How do you photograph fishing lures

Discussion in 'Beyond the Basics' started by turchino, May 17, 2005.

  1. turchino

    turchino TPF Noob!

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    First, hi. I know absolutely nothing about taking pictures, real ones anyway. I have airbrushed some fishing lures and now I need to photograph them to catalog them and also to be able to show them. I have taken over 30 pics of these lures and none of the pics are really usable. I'm using an HP735. It takes good pics, it's just the operator. Can anyone please tell me where to go to find info?? Thanks in advance.
     
  2. Contra|Brett|

    Contra|Brett| TPF Noob!

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    i'd use a three light setup.
    [​IMG]
    I made the lights different colors in the diagram, but i really just used table lamps, and my dad's coolpix8800 b/c it can set a good white balance. (by itself)
    I also set it to overexposed two stops over what the matrix meter said, but if your camera can, i'd go 2.5 stops.

    that is how i got this shot:
    [​IMG]
     
  3. Hertz van Rental

    Hertz van Rental TPF Noob!

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    If you put the items on a sheet of glass using the above set-up, then you don't need to use fishing line.
    Adjust the lighting position through the viewfinder to remove any unwanted reflections.
    Turn the background lights off and meter off the object lit with just the one main light. A softbox overhead (or a light with diffuser) is best. You might find metering easier if you use a grey card - that will give you the mid-point exposure.
    Adjust the b/g lighting to give 2-3 stops over the grey card reading. That should give you white - if you over-light it too much the b/g light cuts into the object and you loose the edges.
    If you have bright, shiny objects you can reduce the lighting behind to give shades of grey and make the items stand out more.
    If you put both lights to the top or bottom of the background you can get a graduated fall-off. The b/g will go from white to dark grey. Can be effective.
    In all cases the glass must be absolutely spotless and blemish free or it is noticeable.
    Expose using the grey card reading.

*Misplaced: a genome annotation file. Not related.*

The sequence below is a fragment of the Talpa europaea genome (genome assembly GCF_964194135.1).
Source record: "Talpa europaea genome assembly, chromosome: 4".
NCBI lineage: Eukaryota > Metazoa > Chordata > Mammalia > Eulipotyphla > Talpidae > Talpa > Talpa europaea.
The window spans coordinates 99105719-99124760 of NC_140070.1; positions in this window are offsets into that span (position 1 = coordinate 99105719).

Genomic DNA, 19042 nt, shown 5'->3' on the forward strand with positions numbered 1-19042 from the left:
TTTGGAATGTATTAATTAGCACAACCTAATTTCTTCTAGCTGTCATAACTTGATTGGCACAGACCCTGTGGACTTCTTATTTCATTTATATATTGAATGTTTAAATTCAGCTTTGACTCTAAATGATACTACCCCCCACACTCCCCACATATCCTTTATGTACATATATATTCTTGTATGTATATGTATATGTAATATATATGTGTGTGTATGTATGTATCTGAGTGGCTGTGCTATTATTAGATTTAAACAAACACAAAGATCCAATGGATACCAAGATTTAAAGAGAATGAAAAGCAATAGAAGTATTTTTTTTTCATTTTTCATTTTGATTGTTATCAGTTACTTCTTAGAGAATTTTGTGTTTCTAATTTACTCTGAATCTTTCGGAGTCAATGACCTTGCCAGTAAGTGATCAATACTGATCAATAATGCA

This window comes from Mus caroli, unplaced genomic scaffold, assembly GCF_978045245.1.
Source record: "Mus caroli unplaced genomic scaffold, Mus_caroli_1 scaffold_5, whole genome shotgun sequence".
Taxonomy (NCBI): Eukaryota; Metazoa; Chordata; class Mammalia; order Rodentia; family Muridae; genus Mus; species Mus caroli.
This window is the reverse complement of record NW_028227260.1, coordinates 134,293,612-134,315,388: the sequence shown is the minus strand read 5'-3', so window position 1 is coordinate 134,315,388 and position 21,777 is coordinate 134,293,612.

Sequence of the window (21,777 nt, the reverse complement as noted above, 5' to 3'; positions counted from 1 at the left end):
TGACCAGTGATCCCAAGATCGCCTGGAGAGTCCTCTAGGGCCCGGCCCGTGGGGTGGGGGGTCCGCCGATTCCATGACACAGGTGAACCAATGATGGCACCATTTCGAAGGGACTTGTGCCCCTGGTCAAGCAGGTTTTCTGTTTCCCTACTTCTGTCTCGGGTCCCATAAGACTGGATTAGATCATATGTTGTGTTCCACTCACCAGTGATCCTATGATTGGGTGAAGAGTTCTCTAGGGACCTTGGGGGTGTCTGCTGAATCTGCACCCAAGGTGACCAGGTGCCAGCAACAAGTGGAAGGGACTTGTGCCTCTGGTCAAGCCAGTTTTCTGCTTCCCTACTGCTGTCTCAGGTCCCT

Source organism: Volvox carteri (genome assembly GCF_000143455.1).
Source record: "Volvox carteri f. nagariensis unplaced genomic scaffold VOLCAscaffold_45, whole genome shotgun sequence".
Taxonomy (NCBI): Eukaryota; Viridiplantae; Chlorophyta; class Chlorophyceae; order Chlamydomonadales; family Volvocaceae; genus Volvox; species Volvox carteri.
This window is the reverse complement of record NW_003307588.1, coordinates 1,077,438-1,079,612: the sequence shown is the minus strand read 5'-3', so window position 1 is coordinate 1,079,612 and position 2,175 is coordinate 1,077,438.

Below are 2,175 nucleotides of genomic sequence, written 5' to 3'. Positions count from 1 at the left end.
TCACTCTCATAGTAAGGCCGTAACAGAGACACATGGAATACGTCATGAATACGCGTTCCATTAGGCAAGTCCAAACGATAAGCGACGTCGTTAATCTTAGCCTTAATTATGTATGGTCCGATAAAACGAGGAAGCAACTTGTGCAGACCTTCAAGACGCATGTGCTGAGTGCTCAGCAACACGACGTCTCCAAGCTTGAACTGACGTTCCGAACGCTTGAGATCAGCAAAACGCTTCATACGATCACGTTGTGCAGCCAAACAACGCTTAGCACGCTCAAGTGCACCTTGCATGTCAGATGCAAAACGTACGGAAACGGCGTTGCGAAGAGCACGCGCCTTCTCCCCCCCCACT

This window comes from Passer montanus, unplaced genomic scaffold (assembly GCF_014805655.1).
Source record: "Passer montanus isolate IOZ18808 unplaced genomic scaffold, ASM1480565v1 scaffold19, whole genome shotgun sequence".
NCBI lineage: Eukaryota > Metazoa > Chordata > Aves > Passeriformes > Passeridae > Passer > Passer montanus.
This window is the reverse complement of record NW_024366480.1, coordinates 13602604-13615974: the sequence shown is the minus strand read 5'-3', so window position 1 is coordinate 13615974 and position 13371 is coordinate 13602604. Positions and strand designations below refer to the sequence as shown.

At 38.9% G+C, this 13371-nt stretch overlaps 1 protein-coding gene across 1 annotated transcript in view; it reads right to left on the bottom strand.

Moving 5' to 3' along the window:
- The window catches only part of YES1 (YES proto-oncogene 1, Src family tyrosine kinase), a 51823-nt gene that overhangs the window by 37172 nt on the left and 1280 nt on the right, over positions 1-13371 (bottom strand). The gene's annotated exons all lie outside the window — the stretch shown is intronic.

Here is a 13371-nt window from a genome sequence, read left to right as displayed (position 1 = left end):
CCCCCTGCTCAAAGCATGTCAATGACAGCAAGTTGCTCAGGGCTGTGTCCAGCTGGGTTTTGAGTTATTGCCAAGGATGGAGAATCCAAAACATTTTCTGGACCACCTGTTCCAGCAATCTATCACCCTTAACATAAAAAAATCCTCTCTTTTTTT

Once you have it set up and got the exposure pegged you can just bang through the pictures. Doing catalogue shots like this you can get a through-put of one every couple of minutes.
     
  4. Christie Photo

    Christie Photo No longer a newbie, moving up!

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    Woah... this is a bit freaky. The first ever merit I received from the PPofA was for a 4x5 color trans shot exactly like this. That was around 25 years ago.

    I did do one thing different. I wanted the hooks to hang naturally, so I mounted the glass vertically, like a window pane. Most lures are not very heavy, so it was easy to secure the product to the glass using a bit of double-stick tape. This also allowed me to be a bit creative with the background, while lighting the lure from any angle.

    Be careful to block any light from falling on the camera, and use black stands and tripod to minimize any unwanted reflections.

    We didn't have Photoshop when I did this, and retouching a transparency was virtually cost prohibitive. You should have an easier go at it now.
     
  5. Hertz van Rental

    Hertz van Rental TPF Noob!

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    Remember one around 1980 with over 100 things stuck to a sheet of plate glass. The sheet of glass was something like 8'x6' and the backround was a seperate exposure using a slide projector. The shot took 12 weeks....
     
  6. nerddroid

    nerddroid TPF Noob!

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    hey I used a natural light set up.
    I used a diffuser on the left corner, and a reflector on the Right. used a mirror and bounced light behind the lure[​IMG]
     
  7. nerddroid

    nerddroid TPF Noob!

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    [​IMG]
     

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